Column: Console-ation for great expectations
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As audio applications are converging, the demand for mixing consoles able to cater to a variety of scenarios is rising. Being able to create separate mixes for, e.g., a live performance that is concurrently telecast, streamed over the internet and recorded—either using one desk or several control surfaces connected to the same processing core—starts making a lot of sense.
Provided, that is, the mixing system you choose is up to the task. It needs to provide dedicated feature sets that cater to broadcast, live and recording applications with functions audio engineers have come to expect from a broadcast, live or studio mixing system.
A mixing console for broadcast applications probably should provide support for all relevant IP standards: SMPTE 2110, AES67, RAVENNA and DANTE. It should allow for multi-user operation, assist engineers with convenient functions in hectic environments like auto mix, up- and downmix, audio-follows-video. And it should offer support for next-generation audio/3D immersive formats right at the “sweet spot.” Integrated loudness metering, parallel compression, a built-in routing matrix and flexible signal management are a given. Plus, of course, a fast, intuitive user interface.
What’s high on everyone’s list for live applications? Selective recall options, oversnaps (i.e., offsets for previously stored settings), a comprehensive multi-trigger (MIDI, GPIO, LTC) theater automation cue list, effects plug-in control right from the desk, workflow-specific customization of functions and features, A/B input switching, and VCA cascades and nesting with over 48 VCAs.
For recording, aspects like dynamic timecode automation, top-notch microphone preamps and processing algorithms, machine/DAW remote control, customizable signal chains, parallel compression and an ultra-low-noise console design are essential.
Whatever the application, however, the console needs to have an excellent sound. Right off the bat, before the first EQ tweak. A mixing system able to deliver all of the above is fit for demanding live applications such as late-night programming, global streaming of album launch events, concerts, theatric performances, and even high-profile celebrations of national days for a massive live audience concurrently aired on radio and television.
And that is only the beginning. Increasingly, the ability to port the settings of one console model to a larger or smaller sibling simply by inserting a USB stick is appreciated by sound engineers who work all around the globe, serving global events like athletics, soccer, baseball, and the like. They can never be sure of the console model they will have at their disposal.
Brand-agnostic IP support in the guise of SMPTE2110 is becoming a must for applications involving multiple sites, i.e. services that take place in one city and are attended by communities in other locations several hundred miles away. This increasingly involves using dark fiber lines and a wide-area network.
Such applications go hand in hand with video footage for an inclusive experience in all locations, and so a console allowing operators to assign video thumbnails to all channels speeds up intuitive live tweaking of voices or instruments as the need arises.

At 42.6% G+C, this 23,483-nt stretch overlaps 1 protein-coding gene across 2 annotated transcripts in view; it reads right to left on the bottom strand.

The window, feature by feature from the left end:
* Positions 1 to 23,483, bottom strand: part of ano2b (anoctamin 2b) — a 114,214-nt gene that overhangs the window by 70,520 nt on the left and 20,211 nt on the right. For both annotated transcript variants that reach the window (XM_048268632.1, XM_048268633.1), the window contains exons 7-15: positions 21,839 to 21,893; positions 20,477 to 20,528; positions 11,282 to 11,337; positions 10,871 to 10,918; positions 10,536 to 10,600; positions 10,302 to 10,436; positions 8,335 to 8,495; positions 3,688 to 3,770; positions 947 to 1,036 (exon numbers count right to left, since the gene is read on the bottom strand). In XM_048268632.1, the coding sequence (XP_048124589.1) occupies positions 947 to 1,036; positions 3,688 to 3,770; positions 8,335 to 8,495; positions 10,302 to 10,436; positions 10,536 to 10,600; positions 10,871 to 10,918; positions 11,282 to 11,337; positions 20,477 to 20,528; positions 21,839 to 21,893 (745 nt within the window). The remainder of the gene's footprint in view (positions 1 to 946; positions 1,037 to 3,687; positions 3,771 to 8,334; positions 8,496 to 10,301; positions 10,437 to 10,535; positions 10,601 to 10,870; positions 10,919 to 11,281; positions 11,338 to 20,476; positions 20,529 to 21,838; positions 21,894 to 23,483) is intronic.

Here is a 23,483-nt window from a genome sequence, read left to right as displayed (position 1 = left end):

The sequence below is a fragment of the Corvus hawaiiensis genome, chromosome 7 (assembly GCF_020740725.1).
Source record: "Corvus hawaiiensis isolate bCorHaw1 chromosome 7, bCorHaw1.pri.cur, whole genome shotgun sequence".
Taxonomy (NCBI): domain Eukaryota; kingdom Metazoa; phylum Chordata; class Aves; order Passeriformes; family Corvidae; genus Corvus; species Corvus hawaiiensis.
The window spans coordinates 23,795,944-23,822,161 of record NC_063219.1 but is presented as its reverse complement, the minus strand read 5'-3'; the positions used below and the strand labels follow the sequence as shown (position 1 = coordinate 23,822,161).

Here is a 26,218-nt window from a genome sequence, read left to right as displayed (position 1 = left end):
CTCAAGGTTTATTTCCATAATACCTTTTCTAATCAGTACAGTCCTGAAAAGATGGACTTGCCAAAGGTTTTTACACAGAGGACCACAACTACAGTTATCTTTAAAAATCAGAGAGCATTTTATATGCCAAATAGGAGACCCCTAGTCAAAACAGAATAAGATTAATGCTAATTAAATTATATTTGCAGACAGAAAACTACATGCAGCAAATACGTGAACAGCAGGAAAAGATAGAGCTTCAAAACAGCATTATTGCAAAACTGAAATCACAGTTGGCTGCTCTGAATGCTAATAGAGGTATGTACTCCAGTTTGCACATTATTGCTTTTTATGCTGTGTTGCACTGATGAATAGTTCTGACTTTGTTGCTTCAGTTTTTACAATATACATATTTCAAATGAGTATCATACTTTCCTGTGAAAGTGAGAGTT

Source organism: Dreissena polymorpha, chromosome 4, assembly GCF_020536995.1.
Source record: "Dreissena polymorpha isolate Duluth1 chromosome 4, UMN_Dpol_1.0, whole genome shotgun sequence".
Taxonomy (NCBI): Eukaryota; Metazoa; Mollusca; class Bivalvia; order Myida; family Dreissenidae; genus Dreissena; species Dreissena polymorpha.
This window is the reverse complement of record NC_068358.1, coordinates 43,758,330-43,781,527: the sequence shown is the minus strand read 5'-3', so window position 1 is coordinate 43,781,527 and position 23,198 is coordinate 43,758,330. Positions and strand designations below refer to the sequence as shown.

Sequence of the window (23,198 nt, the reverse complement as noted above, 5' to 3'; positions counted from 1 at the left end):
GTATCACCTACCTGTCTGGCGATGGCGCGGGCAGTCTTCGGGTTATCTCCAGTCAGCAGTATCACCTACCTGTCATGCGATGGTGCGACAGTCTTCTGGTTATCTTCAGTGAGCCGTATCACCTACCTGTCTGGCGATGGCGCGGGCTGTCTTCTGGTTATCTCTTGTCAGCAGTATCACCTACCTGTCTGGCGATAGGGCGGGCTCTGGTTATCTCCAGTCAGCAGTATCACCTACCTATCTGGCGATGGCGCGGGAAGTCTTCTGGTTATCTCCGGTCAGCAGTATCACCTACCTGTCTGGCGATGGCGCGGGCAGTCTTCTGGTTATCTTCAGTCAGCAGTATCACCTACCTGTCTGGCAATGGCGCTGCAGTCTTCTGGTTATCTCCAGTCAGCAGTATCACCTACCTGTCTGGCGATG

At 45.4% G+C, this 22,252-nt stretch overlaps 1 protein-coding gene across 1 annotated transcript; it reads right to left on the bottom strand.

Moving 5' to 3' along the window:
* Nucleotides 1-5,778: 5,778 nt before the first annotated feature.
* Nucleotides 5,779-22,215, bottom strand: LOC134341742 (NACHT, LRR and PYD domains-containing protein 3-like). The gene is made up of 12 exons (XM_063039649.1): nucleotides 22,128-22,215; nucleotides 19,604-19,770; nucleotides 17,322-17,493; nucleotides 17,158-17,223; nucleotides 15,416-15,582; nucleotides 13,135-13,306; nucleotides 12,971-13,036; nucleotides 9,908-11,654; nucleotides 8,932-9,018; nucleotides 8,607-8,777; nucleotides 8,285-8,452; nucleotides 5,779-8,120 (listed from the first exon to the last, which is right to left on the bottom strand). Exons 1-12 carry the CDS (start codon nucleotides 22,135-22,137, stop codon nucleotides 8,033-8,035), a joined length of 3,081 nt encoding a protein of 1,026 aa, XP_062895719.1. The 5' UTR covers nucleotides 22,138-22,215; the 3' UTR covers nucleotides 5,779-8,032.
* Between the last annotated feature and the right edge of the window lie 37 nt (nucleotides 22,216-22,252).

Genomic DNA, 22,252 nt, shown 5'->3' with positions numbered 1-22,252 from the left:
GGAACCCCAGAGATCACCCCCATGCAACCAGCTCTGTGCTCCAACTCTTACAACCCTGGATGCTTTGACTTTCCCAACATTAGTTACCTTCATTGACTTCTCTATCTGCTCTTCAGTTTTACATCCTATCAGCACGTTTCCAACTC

Yet another important aspect of a mixing system is the possibility to use the same sources for different applications: public address, broadcast, recording and streaming. Sharing inputs among multiple operators and their consoles without the slightest signal splitter implies that changes to the input gain made by one operator are of no consequence to the others; the opposite would create unprofessional level jumps in the wrong places. The beauty of networked consoles is precisely that one stream can be used in multiple locations and processed for each application individually.
Remote control of the I/O stageboxes is obviously nothing new, but if this functionality includes the input gain setting, there must be a way of countering the adverse effect of a signal being suddenly a lot louder or softer in places where it was fine until someone on the network changed the gain. Hence the importance of an intelligent gain algorithm.
You may already have considered the benefits of remote production, an application where the A1 in Sydney, say, controls the signals ingested in Tokyo conveniently from the mixing console in the Australian audio control room, with minimal delay and maximum effectiveness. A pleasant side effect of this strategy is that the A1 in question can return to their home in the suburbs of Sydney when the event in Tokyo is finished—and work on more projects than a person forced to travel on-site for each event ever could.
For sports productions, native support for immersive, next-generation audio increasingly goes beyond the 5.1 format most mixing systems on the market support. Being able to control 5.4.1 or even 22.2 channels is definitely a big plus for high-profile events watched by millions.
Cutting-edge audio consoles—and indeed a host of other devices—are increasingly built to allow operators to do more with less: more applications at the same desk means fewer devices are needed if the desk genuinely covers all bases of the application at hand. Not having to compromise on anything—not even remote production or smart gain sharing—is definitely something to look out for. And all of the above already exists.
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